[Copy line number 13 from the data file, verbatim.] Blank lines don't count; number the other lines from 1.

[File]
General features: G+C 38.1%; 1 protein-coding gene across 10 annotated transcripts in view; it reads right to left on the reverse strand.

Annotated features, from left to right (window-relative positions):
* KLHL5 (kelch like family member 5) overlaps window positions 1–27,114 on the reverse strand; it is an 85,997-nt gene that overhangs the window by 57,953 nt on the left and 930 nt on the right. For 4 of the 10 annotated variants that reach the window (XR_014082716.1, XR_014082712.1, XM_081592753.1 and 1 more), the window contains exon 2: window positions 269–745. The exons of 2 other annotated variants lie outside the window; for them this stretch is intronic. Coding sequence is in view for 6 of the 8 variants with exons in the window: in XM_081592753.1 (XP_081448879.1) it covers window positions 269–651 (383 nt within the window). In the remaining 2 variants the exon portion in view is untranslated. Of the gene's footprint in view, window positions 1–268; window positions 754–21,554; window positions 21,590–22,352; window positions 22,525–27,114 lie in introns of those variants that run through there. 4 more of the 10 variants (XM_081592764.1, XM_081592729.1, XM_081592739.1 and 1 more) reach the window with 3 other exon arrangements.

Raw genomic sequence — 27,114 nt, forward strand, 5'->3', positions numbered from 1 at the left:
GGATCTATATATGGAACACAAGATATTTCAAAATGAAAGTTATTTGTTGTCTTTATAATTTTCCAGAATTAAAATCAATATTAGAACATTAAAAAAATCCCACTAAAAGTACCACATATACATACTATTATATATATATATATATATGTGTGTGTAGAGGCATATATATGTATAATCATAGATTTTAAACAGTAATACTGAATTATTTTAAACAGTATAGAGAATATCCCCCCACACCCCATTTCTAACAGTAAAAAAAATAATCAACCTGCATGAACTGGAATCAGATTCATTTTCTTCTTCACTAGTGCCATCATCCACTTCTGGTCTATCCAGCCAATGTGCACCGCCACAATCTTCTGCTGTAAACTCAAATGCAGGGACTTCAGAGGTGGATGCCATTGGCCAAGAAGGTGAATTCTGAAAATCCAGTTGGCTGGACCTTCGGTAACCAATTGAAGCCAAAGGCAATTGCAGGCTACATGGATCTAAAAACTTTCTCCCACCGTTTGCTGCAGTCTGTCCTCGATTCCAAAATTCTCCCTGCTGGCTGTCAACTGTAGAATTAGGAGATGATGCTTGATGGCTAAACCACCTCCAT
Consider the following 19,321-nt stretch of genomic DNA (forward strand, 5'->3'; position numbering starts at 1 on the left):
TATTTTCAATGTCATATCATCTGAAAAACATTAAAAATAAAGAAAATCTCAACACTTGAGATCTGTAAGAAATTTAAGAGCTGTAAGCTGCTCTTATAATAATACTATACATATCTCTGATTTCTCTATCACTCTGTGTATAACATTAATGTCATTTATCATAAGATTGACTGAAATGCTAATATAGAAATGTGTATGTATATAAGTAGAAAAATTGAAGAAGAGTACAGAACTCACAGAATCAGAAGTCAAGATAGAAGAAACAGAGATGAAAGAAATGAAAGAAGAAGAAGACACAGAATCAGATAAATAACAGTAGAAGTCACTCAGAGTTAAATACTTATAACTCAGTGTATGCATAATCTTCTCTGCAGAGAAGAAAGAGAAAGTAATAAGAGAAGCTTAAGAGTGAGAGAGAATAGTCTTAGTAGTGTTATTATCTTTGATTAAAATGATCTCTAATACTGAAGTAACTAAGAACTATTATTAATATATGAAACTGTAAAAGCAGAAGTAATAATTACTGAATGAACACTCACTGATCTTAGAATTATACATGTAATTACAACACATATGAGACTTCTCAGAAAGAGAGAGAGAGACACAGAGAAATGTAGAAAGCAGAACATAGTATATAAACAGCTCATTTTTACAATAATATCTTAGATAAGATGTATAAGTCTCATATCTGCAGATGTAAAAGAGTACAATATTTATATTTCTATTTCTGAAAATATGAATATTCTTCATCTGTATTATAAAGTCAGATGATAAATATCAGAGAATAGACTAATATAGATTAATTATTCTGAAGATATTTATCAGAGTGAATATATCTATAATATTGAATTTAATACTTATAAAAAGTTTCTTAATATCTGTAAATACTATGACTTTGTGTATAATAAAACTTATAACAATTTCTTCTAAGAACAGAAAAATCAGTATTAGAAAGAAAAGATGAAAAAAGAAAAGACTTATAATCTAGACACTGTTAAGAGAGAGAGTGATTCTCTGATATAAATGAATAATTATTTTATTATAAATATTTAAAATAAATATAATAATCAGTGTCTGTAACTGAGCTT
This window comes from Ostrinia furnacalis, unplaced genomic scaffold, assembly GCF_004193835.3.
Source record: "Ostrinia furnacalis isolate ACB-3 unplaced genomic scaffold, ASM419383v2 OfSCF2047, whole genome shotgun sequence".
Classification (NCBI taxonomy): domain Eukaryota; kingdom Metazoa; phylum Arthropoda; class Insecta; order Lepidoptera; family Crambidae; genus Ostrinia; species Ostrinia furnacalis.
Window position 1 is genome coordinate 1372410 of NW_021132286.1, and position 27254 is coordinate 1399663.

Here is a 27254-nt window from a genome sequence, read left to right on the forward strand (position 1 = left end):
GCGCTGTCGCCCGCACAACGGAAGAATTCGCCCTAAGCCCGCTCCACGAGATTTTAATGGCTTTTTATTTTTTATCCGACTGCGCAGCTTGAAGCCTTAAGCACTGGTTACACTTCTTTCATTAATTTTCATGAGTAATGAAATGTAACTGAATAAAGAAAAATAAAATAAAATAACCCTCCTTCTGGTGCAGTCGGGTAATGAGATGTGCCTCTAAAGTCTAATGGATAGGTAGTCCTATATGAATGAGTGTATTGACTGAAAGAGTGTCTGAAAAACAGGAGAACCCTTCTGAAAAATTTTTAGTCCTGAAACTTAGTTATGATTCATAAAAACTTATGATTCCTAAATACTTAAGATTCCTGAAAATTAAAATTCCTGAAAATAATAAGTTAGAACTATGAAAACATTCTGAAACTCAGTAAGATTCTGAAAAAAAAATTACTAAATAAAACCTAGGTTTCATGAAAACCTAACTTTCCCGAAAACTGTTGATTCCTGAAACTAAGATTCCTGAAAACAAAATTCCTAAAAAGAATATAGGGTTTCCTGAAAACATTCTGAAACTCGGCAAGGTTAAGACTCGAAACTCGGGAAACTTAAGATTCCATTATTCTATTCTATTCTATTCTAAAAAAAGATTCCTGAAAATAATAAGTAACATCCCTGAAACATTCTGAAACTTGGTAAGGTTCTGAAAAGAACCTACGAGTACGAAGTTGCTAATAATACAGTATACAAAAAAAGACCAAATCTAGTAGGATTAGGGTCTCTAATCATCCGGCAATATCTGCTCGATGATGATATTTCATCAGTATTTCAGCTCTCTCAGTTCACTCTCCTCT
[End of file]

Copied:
GCGCTGTCGCCCGCACAACGGAAGAATTCGCCCTAAGCCCGCTCCACGAGATTTTAATGGCTTTTTATTTTTTATCCGACTGCGCAGCTTGAAGCCTTAAGCACTGGTTACACTTCTTTCATTAATTTTCATGAGTAATGAAATGTAACTGAATAAAGAAAAATAAAATAAAATAACCCTCCTTCTGGTGCAGTCGGGTAATGAGATGTGCCTCTAAAGTCTAATGGATAGGTAGTCCTATATGAATGAGTGTATTGACTGAAAGAGTGTCTGAAAAACAGGAGAACCCTTCTGAAAAATTTTTAGTCCTGAAACTTAGTTATGATTCATAAAAACTTATGATTCCTAAATACTTAAGATTCCTGAAAATTAAAATTCCTGAAAATAATAAGTTAGAACTATGAAAACATTCTGAAACTCAGTAAGATTCTGAAAAAAAAATTACTAAATAAAACCTAGGTTTCATGAAAACCTAACTTTCCCGAAAACTGTTGATTCCTGAAACTAAGATTCCTGAAAACAAAATTCCTAAAAAGAATATAGGGTTTCCTGAAAACATTCTGAAACTCGGCAAGGTTAAGACTCGAAACTCGGGAAACTTAAGATTCCATTATTCTATTCTATTCTATTCTAAAAAAAGATTCCTGAAAATAATAAGTAACATCCCTGAAACATTCTGAAACTTGGTAAGGTTCTGAAAAGAACCTACGAGTACGAAGTTGCTAATAATACAGTATACAAAAAAAGACCAAATCTAGTAGGATTAGGGTCTCTAATCATCCGGCAATATCTGCTCGATGATGATATTTCATCAGTATTTCAGCTCTCTCAGTTCACTCTCCTCT